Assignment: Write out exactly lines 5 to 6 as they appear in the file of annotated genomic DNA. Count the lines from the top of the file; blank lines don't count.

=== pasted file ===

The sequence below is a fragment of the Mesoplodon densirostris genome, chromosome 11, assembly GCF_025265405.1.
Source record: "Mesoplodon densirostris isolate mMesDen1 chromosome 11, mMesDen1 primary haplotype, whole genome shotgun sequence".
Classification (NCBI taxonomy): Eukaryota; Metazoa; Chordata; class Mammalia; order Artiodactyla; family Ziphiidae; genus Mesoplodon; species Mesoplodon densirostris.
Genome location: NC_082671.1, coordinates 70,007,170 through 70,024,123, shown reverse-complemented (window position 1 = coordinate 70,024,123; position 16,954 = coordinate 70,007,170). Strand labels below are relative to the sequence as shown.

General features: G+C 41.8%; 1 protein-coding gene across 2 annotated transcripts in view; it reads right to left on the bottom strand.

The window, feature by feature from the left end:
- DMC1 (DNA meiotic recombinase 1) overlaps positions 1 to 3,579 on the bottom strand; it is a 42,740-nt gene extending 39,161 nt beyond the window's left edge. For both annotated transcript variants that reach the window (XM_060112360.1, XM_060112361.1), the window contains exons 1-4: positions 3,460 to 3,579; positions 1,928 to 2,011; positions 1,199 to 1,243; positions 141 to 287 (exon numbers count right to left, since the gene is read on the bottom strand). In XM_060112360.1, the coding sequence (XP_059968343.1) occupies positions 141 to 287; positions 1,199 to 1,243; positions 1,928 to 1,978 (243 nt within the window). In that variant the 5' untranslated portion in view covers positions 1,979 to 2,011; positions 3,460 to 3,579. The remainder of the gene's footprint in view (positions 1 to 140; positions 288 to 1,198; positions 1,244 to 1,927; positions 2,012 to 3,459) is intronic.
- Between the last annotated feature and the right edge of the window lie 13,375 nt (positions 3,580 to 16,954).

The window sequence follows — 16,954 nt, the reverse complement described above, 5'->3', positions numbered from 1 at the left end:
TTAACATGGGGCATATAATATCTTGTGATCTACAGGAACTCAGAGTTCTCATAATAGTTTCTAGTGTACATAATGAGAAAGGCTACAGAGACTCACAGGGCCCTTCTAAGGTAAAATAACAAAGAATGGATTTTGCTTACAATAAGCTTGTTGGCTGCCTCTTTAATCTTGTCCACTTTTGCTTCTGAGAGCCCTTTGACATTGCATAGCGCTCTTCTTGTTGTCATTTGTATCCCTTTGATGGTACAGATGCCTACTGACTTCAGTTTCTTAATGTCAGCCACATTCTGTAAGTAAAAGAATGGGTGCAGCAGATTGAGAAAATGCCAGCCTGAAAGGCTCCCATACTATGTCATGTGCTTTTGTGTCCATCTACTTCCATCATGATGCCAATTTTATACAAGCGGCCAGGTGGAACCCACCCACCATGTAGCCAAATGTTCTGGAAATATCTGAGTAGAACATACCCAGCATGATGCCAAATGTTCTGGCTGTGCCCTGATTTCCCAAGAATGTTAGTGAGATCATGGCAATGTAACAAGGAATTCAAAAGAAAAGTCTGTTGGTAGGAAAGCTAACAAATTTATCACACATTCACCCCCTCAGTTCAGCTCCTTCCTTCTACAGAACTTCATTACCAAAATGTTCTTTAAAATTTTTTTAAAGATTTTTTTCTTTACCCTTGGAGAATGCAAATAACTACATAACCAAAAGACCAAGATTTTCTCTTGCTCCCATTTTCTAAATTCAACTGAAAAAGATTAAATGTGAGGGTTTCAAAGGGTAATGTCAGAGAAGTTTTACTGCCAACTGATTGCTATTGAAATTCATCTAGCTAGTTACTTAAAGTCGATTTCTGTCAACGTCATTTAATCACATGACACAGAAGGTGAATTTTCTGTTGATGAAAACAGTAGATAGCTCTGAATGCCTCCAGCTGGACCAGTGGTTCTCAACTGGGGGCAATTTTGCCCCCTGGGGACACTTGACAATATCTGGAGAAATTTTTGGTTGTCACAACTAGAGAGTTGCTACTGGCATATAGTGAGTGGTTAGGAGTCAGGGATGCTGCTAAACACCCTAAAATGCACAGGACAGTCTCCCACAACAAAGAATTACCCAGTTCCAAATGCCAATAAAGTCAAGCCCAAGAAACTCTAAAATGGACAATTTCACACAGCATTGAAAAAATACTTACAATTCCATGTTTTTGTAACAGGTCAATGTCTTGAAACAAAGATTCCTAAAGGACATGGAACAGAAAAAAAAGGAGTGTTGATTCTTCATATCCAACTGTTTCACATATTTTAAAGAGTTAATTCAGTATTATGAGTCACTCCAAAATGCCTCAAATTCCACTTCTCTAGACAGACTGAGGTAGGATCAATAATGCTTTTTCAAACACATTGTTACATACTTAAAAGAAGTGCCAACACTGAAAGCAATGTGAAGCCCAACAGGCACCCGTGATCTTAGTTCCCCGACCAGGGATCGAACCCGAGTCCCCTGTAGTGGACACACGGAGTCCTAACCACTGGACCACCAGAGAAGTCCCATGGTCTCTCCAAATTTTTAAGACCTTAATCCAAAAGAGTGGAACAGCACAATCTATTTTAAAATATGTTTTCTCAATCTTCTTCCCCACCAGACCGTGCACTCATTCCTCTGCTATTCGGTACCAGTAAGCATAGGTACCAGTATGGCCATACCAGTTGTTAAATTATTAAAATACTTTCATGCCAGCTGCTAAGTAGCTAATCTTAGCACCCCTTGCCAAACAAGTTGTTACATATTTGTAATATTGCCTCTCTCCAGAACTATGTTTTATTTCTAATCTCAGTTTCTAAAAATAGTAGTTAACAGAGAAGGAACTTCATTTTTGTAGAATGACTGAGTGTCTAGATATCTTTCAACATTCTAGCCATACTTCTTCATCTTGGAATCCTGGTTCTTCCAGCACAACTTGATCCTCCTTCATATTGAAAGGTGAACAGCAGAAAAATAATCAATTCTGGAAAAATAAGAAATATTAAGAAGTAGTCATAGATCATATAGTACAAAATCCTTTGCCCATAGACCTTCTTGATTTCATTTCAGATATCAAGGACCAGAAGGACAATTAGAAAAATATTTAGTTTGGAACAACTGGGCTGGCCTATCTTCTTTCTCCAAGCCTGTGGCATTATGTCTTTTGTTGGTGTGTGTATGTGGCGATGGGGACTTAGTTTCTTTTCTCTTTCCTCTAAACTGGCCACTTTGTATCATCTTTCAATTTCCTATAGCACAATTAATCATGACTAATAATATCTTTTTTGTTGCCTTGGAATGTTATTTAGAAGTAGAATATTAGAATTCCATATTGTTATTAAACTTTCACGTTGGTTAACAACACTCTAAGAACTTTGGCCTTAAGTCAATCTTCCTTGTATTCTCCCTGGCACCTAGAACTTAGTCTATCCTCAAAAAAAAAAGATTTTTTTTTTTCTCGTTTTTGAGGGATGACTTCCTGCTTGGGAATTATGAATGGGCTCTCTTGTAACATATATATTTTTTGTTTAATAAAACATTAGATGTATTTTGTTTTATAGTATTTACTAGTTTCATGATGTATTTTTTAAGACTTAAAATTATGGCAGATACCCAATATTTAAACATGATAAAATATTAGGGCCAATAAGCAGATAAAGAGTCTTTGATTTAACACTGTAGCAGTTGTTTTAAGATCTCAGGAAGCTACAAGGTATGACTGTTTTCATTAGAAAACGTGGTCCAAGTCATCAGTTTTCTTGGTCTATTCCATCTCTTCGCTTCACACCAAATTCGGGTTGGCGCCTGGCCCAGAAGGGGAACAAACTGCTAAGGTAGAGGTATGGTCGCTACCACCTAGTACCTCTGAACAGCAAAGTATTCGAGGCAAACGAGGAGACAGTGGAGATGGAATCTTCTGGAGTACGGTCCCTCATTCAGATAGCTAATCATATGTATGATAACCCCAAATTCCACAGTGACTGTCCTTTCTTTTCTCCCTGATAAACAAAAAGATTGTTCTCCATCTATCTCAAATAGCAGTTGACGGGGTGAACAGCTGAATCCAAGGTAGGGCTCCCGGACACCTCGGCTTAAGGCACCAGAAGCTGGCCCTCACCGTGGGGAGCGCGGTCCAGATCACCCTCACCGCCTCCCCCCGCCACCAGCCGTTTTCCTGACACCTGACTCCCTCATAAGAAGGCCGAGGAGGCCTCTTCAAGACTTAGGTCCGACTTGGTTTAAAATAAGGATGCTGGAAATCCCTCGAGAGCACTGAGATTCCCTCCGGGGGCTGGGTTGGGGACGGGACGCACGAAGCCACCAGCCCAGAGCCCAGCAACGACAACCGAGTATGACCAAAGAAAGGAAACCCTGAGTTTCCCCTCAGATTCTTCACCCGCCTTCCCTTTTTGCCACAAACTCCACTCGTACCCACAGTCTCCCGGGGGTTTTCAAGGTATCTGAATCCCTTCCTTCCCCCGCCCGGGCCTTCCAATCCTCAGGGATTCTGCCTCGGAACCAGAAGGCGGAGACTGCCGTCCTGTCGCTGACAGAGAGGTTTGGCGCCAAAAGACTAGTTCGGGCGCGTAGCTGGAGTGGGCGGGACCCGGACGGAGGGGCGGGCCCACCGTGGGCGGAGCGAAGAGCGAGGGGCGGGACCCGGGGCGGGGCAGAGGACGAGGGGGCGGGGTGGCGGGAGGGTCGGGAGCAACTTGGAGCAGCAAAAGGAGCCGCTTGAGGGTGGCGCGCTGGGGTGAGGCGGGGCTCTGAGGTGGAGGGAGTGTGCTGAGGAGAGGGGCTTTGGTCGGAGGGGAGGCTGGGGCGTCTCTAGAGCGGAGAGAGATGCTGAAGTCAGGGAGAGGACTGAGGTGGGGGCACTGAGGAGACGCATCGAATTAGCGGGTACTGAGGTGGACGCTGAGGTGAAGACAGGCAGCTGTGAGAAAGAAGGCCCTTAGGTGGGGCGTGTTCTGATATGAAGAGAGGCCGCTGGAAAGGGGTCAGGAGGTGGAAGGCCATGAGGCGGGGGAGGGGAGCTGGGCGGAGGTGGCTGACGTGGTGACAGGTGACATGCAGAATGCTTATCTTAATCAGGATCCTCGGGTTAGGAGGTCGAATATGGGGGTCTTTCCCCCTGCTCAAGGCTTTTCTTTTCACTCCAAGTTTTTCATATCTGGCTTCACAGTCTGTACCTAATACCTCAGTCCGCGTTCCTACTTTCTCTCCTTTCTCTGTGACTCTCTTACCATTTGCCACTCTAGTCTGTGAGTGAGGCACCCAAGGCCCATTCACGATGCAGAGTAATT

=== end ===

General features: G+C 41.8%; 1 protein-coding gene across 2 annotated transcripts in view; it reads right to left on the bottom strand.

The window, feature by feature from the left end: